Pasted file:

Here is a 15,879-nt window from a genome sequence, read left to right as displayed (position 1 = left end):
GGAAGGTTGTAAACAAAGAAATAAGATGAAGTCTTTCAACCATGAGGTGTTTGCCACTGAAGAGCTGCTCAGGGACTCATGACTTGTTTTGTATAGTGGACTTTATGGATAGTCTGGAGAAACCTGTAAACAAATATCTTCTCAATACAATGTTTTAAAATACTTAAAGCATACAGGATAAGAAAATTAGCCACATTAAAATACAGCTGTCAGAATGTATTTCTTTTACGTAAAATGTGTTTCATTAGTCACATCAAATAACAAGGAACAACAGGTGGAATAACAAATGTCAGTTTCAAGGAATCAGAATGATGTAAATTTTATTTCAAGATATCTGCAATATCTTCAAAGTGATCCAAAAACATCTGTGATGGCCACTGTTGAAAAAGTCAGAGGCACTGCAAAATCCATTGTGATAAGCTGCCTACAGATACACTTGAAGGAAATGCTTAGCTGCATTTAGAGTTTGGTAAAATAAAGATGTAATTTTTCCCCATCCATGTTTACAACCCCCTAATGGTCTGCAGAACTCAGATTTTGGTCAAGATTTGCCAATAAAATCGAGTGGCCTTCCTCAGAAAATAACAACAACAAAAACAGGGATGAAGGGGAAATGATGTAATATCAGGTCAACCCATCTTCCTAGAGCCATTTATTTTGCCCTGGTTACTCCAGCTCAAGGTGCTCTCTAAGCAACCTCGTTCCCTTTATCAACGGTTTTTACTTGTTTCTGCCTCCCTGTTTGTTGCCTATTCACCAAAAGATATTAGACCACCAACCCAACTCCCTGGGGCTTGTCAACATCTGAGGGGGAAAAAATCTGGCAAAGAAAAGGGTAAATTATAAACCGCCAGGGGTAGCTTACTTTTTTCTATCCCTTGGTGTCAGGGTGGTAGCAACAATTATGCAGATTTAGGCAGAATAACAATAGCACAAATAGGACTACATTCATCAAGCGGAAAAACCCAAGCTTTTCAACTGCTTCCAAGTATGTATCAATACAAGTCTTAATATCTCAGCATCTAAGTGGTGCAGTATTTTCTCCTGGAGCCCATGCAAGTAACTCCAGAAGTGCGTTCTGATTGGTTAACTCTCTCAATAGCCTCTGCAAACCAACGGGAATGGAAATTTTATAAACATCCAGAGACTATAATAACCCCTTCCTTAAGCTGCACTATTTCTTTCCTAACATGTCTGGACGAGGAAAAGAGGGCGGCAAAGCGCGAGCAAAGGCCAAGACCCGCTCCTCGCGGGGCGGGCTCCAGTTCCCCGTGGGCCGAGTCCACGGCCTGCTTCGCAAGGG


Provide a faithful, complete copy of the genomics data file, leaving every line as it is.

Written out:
Here is a 15,879-nt window from a genome sequence, read left to right as displayed (position 1 = left end):
GGAAGGTTGTAAACAAAGAAATAAGATGAAGTCTTTCAACCATGAGGTGTTTGCCACTGAAGAGCTGCTCAGGGACTCATGACTTGTTTTGTATAGTGGACTTTATGGATAGTCTGGAGAAACCTGTAAACAAATATCTTCTCAATACAATGTTTTAAAATACTTAAAGCATACAGGATAAGAAAATTAGCCACATTAAAATACAGCTGTCAGAATGTATTTCTTTTACGTAAAATGTGTTTCATTAGTCACATCAAATAACAAGGAACAACAGGTGGAATAACAAATGTCAGTTTCAAGGAATCAGAATGATGTAAATTTTATTTCAAGATATCTGCAATATCTTCAAAGTGATCCAAAAACATCTGTGATGGCCACTGTTGAAAAAGTCAGAGGCACTGCAAAATCCATTGTGATAAGCTGCCTACAGATACACTTGAAGGAAATGCTTAGCTGCATTTAGAGTTTGGTAAAATAAAGATGTAATTTTTCCCCATCCATGTTTACAACCCCCTAATGGTCTGCAGAACTCAGATTTTGGTCAAGATTTGCCAATAAAATCGAGTGGCCTTCCTCAGAAAATAACAACAACAAAAACAGGGATGAAGGGGAAATGATGTAATATCAGGTCAACCCATCTTCCTAGAGCCATTTATTTTGCCCTGGTTACTCCAGCTCAAGGTGCTCTCTAAGCAACCTCGTTCCCTTTATCAACGGTTTTTACTTGTTTCTGCCTCCCTGTTTGTTGCCTATTCACCAAAAGATATTAGACCACCAACCCAACTCCCTGGGGCTTGTCAACATCTGAGGGGGAAAAAATCTGGCAAAGAAAAGGGTAAATTATAAACCGCCAGGGGTAGCTTACTTTTTTCTATCCCTTGGTGTCAGGGTGGTAGCAACAATTATGCAGATTTAGGCAGAATAACAATAGCACAAATAGGACTACATTCATCAAGCGGAAAAACCCAAGCTTTTCAACTGCTTCCAAGTATGTATCAATACAAGTCTTAATATCTCAGCATCTAAGTGGTGCAGTATTTTCTCCTGGAGCCCATGCAAGTAACTCCAGAAGTGCGTTCTGATTGGTTAACTCTCTCAATAGCCTCTGCAAACCAACGGGAATGGAAATTTTATAAACATCCAGAGACTATAATAACCCCTTCCTTAAGCTGCACTATTTCTTTCCTAACATGTCTGGACGAGGAAAAGAGGGCGGCAAAGCGCGAGCAAAGGCCAAGACCCGCTCCTCGCGGGGCGGGCTCCAGTTCCCCGTGGGCCGAGTCCACGGCCTGCTTCGCAAGGG